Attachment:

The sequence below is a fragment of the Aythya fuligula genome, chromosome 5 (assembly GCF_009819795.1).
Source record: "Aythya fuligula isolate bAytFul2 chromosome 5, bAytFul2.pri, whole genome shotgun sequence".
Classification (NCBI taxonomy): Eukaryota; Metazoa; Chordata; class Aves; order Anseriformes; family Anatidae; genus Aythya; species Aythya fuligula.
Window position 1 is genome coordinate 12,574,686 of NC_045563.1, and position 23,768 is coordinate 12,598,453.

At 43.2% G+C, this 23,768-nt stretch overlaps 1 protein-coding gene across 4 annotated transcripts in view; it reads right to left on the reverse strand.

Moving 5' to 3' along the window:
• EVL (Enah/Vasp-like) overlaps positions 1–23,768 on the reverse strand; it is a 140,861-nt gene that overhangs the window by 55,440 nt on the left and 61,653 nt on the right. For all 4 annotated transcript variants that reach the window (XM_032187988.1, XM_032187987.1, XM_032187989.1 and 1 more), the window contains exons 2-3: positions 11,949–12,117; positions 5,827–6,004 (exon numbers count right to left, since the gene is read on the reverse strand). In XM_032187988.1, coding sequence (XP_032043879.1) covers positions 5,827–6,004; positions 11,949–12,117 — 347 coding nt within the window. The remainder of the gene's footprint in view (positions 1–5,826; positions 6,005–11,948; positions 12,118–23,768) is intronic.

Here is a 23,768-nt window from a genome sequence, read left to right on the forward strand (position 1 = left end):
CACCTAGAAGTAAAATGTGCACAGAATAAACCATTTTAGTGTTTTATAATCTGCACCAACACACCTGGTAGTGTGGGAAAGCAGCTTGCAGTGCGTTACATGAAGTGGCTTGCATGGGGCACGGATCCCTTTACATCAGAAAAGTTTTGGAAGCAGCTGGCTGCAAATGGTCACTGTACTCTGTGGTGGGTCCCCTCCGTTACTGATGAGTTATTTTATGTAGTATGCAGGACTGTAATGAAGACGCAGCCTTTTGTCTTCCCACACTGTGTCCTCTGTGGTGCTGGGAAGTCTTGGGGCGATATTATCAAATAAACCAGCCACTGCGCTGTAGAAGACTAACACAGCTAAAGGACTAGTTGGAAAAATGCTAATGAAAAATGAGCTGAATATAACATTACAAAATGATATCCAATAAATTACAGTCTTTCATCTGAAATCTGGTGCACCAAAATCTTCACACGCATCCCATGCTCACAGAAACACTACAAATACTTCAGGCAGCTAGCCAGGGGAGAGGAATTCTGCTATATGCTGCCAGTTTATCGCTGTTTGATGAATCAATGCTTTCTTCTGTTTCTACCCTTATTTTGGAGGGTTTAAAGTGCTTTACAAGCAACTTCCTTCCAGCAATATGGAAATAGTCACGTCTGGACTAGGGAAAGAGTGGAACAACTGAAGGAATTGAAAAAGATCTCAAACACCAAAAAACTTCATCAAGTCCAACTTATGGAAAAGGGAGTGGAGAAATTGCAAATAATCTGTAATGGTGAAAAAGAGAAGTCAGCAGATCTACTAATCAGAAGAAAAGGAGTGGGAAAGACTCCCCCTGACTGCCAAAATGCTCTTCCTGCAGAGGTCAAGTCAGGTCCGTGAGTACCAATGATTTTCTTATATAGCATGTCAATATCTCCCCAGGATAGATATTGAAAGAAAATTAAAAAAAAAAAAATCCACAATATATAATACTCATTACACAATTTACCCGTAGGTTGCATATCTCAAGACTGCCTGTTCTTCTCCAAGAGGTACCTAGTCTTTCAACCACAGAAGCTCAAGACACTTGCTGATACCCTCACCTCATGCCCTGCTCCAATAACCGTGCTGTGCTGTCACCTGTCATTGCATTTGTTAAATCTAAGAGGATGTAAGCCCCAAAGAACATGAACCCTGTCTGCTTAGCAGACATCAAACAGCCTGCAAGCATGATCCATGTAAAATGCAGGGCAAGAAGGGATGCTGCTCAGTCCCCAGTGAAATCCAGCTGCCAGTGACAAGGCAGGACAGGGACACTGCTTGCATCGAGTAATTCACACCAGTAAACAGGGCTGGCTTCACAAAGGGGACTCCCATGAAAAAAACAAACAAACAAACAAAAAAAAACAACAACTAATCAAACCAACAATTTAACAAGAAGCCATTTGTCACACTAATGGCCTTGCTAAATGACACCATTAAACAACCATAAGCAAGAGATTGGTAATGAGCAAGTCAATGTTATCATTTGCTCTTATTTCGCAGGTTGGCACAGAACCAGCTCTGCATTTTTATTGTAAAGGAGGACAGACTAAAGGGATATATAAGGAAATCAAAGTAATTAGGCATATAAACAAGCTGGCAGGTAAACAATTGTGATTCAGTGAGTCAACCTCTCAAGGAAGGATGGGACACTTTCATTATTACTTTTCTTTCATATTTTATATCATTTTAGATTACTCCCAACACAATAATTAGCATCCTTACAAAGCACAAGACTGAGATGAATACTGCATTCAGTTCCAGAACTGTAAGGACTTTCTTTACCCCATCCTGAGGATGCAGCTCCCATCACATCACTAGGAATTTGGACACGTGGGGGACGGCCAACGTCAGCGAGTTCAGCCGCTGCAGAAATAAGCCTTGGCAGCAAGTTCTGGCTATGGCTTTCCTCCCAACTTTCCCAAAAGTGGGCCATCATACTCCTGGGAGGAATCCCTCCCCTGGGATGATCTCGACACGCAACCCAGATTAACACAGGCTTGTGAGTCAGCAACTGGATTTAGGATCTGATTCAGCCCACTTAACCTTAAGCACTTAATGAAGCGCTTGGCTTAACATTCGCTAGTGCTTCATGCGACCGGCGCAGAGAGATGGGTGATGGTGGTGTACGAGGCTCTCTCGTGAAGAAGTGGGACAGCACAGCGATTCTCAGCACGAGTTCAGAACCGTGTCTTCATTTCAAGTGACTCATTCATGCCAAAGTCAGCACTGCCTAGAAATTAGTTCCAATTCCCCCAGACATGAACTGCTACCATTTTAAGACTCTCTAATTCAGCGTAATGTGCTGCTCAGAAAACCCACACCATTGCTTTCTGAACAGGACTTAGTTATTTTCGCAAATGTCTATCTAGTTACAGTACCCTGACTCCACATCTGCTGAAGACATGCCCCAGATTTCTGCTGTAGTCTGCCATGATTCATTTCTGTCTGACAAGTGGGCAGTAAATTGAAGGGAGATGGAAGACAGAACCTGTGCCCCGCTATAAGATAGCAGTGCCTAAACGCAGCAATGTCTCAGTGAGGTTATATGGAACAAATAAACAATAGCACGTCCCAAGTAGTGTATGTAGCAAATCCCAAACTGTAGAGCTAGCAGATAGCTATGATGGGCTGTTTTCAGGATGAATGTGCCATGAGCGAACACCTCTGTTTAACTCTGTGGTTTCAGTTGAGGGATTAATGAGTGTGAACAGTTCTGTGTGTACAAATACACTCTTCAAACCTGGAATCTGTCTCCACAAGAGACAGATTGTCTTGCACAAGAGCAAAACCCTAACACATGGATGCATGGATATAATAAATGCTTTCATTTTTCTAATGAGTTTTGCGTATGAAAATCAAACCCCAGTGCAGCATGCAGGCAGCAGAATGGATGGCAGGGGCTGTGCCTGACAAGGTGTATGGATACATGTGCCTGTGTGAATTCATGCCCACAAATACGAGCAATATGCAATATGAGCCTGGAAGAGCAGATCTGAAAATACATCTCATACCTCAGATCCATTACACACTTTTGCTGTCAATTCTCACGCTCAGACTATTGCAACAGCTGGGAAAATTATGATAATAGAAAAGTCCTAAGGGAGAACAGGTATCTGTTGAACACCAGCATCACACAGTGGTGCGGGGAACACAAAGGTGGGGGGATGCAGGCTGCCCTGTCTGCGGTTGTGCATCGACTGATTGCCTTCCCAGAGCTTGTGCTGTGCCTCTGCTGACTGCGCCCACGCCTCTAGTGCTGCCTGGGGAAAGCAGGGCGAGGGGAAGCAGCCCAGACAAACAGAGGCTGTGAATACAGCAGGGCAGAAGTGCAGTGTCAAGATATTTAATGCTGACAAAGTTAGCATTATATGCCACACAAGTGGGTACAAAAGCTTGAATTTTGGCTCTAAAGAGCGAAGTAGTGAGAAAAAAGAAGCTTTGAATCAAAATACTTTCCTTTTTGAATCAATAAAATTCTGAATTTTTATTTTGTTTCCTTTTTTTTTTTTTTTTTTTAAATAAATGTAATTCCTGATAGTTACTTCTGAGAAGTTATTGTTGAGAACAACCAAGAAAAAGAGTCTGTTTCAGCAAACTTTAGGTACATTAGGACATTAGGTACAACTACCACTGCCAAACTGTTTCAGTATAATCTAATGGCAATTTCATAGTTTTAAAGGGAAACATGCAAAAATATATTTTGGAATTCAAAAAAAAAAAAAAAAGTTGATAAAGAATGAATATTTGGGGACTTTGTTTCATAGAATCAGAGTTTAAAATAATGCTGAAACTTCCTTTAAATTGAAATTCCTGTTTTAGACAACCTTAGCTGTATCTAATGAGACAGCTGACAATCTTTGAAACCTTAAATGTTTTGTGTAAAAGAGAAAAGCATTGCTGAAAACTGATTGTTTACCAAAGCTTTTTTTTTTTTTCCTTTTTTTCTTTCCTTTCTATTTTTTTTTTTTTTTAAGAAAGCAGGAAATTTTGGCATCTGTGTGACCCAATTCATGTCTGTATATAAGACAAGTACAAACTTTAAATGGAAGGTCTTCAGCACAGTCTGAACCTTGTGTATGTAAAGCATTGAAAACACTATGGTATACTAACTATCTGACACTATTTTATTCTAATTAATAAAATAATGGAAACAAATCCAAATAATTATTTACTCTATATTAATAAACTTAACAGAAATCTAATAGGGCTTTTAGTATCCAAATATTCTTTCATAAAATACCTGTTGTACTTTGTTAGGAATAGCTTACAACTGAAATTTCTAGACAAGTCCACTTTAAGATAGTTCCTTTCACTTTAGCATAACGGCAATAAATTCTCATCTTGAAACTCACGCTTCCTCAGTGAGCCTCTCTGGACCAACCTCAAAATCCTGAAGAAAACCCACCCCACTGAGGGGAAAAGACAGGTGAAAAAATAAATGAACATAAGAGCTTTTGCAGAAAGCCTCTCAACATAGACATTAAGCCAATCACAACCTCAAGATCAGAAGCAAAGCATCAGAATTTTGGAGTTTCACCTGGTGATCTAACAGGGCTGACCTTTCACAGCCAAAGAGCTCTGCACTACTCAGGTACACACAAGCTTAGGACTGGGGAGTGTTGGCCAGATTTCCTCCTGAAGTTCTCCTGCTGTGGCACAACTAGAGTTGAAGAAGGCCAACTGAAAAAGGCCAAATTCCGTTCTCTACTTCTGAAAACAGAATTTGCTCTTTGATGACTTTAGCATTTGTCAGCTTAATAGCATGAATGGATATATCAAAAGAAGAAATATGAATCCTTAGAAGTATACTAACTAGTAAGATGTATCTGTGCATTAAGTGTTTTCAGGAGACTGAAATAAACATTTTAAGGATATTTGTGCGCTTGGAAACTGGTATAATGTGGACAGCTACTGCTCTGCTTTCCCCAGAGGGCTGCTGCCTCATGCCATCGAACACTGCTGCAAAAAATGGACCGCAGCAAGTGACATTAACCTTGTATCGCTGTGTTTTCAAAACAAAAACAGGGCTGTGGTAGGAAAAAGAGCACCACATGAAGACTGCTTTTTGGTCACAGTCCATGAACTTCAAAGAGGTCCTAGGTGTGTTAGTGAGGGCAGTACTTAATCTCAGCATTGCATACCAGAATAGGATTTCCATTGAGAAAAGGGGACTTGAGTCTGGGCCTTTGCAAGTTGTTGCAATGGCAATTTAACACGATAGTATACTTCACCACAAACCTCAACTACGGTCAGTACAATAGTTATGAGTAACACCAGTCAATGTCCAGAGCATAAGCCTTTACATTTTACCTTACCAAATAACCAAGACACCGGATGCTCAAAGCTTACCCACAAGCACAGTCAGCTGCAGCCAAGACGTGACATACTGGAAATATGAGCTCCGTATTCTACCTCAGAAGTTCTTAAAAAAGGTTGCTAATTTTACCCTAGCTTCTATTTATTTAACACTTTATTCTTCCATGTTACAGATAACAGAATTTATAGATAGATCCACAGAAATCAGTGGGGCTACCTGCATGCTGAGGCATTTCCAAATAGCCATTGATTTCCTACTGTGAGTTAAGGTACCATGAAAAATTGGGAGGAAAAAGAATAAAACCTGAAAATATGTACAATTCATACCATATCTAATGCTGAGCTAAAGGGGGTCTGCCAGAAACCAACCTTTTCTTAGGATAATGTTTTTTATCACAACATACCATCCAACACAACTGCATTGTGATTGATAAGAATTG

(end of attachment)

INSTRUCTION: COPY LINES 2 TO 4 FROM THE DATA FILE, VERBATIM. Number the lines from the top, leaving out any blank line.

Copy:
Source record: "Aythya fuligula isolate bAytFul2 chromosome 5, bAytFul2.pri, whole genome shotgun sequence".
Classification (NCBI taxonomy): Eukaryota; Metazoa; Chordata; class Aves; order Anseriformes; family Anatidae; genus Aythya; species Aythya fuligula.
Window position 1 is genome coordinate 12,574,686 of NC_045563.1, and position 23,768 is coordinate 12,598,453.